Teaching your kids money management skills
Managing money well is a topic that is sorely lacking in our school curriculums, and one that many mums and dads don’t discuss with their kids.
It could be the case that parents have not had much money education themselves, so it is not something they think to chat about with their kids. Other times, people are raised in families where “money is not discussed” as historically, how much you earn, spend or save has been a taboo topic at the dinner table.
The consequence of this is that so many young adults enter the world ill equipped to tackle their finances, and this often leads to debt and depression.
But you can help your kids on the road to financial security, simply by teaching them a few key skills.
Lesson 1 – It is never too early to start
Begin talking about the value of money with your kids when they are toddlers and involve them more and more in the family finances as they mature.
While you obviously do not want to burden them with money worries, you should let them get a glimpse of the realities of money management in the household. For instance, instead of telling them “We can’t afford that Kinder Surprise”, you could explain that you work hard to earn an income to pay for things, and you have to make choices – Kinder Surprise chocolate egg or a carton of eggs to make healthy breakfasts? This involved them in your financial choices in a small way, and shows your kids that money is not in endless supply.
There are loads of educational board games and apps that tackle this topic, which you can begin playing with them at the appropriate age.
Lesson 2 – Implement good savings habits
It could be using the jam jar system to divide their pocket money into “spend”, “save” and “donate” categories or pledging to match any money they save from birthday cards or a part-time job.
As they get older and can understand mathematics, explain the magic of compound interest to them. You could even hand them the calculator and have them figure out how much money they will have stashed away by their eighteenth birthday, dependant on various saving regimes.
Likewise, explain how paying interest works, so they understand that credit cards and car loans can be terrible financial traps and know how to work out the true cost of an item bought with borrowed funds. Help them set short-term financial goals, such as saving up for the latest X-Box game and longer-term financial goals like buying a car or going on an awesome gap year.
Lesson 3 – Teach them how to budget
When they are little, simple budgeting lessons could take the form of having $5 to spend at the shops and helping them calculate what they can afford to buy and what their priorities are – $5 might mean one large bag of chips or four ice creams they could take home and enjoy throughout the week, for example.
When they begin working, another good way to help them visualise the true cost of items is to work out how many hours they have to put in at their after school job to buy the item. That must-have jacked might not seem to desirable when they realise it might cost eight hours of their time.
You might also like to try giving them a larger amount of pocket money, from which they have to budget for items such as their bus fare and canteen once a week. If they spend it all on chocolate bars and have to walk to school, the inconvenience will help them understand the difference between wants and needs.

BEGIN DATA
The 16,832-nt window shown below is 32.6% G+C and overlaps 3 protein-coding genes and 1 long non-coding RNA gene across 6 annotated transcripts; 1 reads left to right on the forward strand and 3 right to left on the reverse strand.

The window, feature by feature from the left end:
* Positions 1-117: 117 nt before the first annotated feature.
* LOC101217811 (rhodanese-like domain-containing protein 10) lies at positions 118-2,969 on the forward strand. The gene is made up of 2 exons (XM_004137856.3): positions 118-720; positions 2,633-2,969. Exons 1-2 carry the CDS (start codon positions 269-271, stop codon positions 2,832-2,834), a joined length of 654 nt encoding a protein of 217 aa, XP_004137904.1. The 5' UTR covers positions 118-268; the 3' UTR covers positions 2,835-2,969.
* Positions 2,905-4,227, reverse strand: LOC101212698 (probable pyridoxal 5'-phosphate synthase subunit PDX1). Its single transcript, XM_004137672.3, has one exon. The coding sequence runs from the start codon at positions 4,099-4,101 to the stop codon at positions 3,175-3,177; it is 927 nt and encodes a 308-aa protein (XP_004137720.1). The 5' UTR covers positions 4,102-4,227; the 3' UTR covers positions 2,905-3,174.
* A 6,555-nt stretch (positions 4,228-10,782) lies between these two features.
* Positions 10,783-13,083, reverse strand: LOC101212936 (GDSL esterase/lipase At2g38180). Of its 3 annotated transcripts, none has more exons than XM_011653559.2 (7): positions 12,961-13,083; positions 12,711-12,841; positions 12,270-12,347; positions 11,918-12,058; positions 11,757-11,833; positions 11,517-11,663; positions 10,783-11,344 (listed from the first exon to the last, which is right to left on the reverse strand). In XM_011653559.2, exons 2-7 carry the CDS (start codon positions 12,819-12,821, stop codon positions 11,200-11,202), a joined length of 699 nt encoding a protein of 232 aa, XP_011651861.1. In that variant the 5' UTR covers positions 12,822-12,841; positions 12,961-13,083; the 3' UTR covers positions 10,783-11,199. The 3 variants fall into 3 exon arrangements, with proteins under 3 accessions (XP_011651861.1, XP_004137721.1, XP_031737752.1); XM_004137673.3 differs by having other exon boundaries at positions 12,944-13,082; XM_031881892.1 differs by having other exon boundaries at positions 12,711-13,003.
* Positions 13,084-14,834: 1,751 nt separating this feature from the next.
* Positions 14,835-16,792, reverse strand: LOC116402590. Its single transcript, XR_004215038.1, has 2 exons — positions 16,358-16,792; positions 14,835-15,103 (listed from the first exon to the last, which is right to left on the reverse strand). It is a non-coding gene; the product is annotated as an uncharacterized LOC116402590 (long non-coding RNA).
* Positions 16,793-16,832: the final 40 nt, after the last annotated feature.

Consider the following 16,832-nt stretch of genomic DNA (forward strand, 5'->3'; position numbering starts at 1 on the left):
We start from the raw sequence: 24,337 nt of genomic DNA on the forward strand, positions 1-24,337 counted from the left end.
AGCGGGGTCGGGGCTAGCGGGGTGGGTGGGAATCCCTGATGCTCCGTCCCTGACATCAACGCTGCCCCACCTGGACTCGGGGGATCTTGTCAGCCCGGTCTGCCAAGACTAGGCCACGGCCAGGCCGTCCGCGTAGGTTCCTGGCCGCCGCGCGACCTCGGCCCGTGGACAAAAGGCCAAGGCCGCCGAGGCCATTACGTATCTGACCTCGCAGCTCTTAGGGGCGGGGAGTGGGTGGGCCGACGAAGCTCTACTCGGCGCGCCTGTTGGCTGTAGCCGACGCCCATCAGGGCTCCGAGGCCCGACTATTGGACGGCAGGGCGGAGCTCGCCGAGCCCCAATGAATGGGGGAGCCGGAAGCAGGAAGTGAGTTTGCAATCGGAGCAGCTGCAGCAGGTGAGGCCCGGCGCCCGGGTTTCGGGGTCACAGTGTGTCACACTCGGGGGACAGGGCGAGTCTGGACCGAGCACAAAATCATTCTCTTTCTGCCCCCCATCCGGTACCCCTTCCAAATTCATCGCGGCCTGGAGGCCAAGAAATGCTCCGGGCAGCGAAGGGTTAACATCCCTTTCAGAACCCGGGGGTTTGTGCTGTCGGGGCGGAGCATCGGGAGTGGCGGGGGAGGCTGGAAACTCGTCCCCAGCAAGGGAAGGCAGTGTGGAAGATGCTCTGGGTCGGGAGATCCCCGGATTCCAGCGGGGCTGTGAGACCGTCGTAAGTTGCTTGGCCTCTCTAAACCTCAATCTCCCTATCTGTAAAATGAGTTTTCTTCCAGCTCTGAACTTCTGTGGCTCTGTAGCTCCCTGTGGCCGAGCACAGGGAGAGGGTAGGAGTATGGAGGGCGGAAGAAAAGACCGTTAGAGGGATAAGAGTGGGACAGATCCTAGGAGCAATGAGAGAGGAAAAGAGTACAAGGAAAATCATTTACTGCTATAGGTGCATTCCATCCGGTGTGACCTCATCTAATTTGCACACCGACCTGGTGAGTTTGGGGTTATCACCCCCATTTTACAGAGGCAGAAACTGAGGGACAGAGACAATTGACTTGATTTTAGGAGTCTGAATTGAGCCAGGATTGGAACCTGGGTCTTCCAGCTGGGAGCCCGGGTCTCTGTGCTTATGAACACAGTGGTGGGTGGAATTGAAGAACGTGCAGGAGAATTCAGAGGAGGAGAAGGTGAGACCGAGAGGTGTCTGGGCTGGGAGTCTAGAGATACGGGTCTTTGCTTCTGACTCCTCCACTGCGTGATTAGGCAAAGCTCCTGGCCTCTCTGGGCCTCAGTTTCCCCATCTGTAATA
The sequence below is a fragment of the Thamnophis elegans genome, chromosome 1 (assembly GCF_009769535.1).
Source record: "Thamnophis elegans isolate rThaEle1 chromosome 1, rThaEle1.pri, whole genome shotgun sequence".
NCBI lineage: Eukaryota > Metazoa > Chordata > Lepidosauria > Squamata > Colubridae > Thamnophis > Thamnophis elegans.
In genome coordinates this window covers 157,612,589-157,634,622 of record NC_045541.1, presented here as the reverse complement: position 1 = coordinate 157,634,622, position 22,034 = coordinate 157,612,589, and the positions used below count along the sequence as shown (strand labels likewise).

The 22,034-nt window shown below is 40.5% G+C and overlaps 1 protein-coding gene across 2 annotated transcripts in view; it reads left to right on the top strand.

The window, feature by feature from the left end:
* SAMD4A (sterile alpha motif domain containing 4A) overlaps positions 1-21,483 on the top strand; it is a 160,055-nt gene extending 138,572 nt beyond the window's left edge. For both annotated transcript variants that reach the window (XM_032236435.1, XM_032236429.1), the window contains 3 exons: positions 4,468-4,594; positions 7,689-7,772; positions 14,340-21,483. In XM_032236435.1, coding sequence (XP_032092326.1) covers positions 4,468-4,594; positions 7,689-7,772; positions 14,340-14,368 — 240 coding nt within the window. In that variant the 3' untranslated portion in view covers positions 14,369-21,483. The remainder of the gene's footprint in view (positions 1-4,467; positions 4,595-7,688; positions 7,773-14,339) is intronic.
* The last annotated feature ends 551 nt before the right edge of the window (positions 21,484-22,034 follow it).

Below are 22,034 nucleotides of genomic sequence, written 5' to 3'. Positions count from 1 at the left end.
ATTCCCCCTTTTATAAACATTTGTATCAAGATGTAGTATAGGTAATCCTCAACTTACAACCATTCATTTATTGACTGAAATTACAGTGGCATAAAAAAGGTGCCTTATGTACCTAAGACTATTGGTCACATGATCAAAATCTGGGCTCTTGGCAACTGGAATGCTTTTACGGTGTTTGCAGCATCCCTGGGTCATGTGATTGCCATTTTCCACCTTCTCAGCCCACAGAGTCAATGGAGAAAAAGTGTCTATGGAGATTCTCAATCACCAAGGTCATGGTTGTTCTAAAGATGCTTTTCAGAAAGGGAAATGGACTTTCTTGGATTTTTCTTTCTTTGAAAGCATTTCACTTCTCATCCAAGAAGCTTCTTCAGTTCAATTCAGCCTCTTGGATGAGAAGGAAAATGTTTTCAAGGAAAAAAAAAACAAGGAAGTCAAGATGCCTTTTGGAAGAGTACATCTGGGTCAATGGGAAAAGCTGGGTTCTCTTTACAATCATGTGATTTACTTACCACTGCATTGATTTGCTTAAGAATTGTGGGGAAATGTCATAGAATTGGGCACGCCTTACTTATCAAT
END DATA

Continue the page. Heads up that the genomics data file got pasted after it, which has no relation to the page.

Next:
Lesson 4 – Be strategic with pocket money
Little kids love to see stars accumulate on a chart when they help unpack the dishwasher or popping coins in a jar each time they make their beds. For smaller children, it is best to dole pocket money out on a weekly basis, as they do not have the attention span for long-term planning skills to manage money over a fortnight or month.
But as they get older, try paying pocket money on a fortnightly or monthly basis, to help them learn the realities of adult money management. It is likely they will be paid this way when they get a job, so it is important they learn how to make their money last until the next pay cycle, rather than blowing it all in a few days and living thin for the rest of the month.
Many parents choose the “one dollar per year of age” system for determining the amount of pocket money they give their kids – so a five-year-old would receive $5 per week, while a 15-year-old would get $15. Others pay based on chores or homework completed, so just think about what works best for your family.
Lesson 5 – Set a good example
Possibly the best way to ensure your children grow up with good financial habits is to practice what you preach. Involve them in family savings goals for things like new cars and holidays, show them that you live within your means and that you are not defined by “stuff”.
One way to do this is by making family occasions such as birthdays and anniversaries about fun, memorable experiences rather than gifts – for example, going to the zoo, beach or a concert together instead of buying a pile of presents.
If you are always splashing cash out, buying into consumer culture by doing things like upgrading your perfectly good phone the minute a new one comes out, how can you expect them to learn solid habits?
You could also adopt your own version of minimalism and implement rules such as for every new toy or item of clothing you buy, something you no longer use must be donated to charity – helping them learn, whilst also helping those less fortunate. Our obsessive need to consume things fuels debt and unhappiness, so if you can set your kids on the right path early, they will be more content as adults.
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